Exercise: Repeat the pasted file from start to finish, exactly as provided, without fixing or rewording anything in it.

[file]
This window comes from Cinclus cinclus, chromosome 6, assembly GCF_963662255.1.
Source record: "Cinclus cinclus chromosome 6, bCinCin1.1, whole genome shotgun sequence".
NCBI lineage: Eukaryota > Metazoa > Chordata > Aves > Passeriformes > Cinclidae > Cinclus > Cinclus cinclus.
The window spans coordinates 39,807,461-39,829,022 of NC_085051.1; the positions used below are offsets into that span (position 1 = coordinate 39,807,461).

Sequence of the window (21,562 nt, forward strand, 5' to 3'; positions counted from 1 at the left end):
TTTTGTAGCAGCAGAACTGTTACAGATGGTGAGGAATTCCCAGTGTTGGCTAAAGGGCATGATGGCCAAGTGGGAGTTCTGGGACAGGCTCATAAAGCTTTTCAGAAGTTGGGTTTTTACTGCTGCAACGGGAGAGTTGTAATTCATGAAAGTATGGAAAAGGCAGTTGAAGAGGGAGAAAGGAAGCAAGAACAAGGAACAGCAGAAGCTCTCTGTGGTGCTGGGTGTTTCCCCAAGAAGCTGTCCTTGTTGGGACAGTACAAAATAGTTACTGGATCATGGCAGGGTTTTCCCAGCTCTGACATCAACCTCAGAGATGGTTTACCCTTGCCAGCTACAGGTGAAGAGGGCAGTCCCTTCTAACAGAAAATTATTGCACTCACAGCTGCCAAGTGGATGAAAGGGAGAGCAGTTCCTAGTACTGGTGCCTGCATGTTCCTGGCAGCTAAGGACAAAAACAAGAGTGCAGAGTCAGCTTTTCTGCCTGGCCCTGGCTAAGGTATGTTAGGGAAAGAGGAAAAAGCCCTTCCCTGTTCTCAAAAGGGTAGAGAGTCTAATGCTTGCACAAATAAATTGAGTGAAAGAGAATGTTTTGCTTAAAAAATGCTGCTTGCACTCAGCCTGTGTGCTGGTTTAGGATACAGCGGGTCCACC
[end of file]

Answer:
This window comes from Cinclus cinclus, chromosome 6, assembly GCF_963662255.1.
Source record: "Cinclus cinclus chromosome 6, bCinCin1.1, whole genome shotgun sequence".
NCBI lineage: Eukaryota > Metazoa > Chordata > Aves > Passeriformes > Cinclidae > Cinclus > Cinclus cinclus.
The window spans coordinates 39,807,461-39,829,022 of NC_085051.1; the positions used below are offsets into that span (position 1 = coordinate 39,807,461).

Sequence of the window (21,562 nt, forward strand, 5' to 3'; positions counted from 1 at the left end):
TTTTGTAGCAGCAGAACTGTTACAGATGGTGAGGAATTCCCAGTGTTGGCTAAAGGGCATGATGGCCAAGTGGGAGTTCTGGGACAGGCTCATAAAGCTTTTCAGAAGTTGGGTTTTTACTGCTGCAACGGGAGAGTTGTAATTCATGAAAGTATGGAAAAGGCAGTTGAAGAGGGAGAAAGGAAGCAAGAACAAGGAACAGCAGAAGCTCTCTGTGGTGCTGGGTGTTTCCCCAAGAAGCTGTCCTTGTTGGGACAGTACAAAATAGTTACTGGATCATGGCAGGGTTTTCCCAGCTCTGACATCAACCTCAGAGATGGTTTACCCTTGCCAGCTACAGGTGAAGAGGGCAGTCCCTTCTAACAGAAAATTATTGCACTCACAGCTGCCAAGTGGATGAAAGGGAGAGCAGTTCCTAGTACTGGTGCCTGCATGTTCCTGGCAGCTAAGGACAAAAACAAGAGTGCAGAGTCAGCTTTTCTGCCTGGCCCTGGCTAAGGTATGTTAGGGAAAGAGGAAAAAGCCCTTCCCTGTTCTCAAAAGGGTAGAGAGTCTAATGCTTGCACAAATAAATTGAGTGAAAGAGAATGTTTTGCTTAAAAAATGCTGCTTGCACTCAGCCTGTGTGCTGGTTTAGGATACAGCGGGTCCACC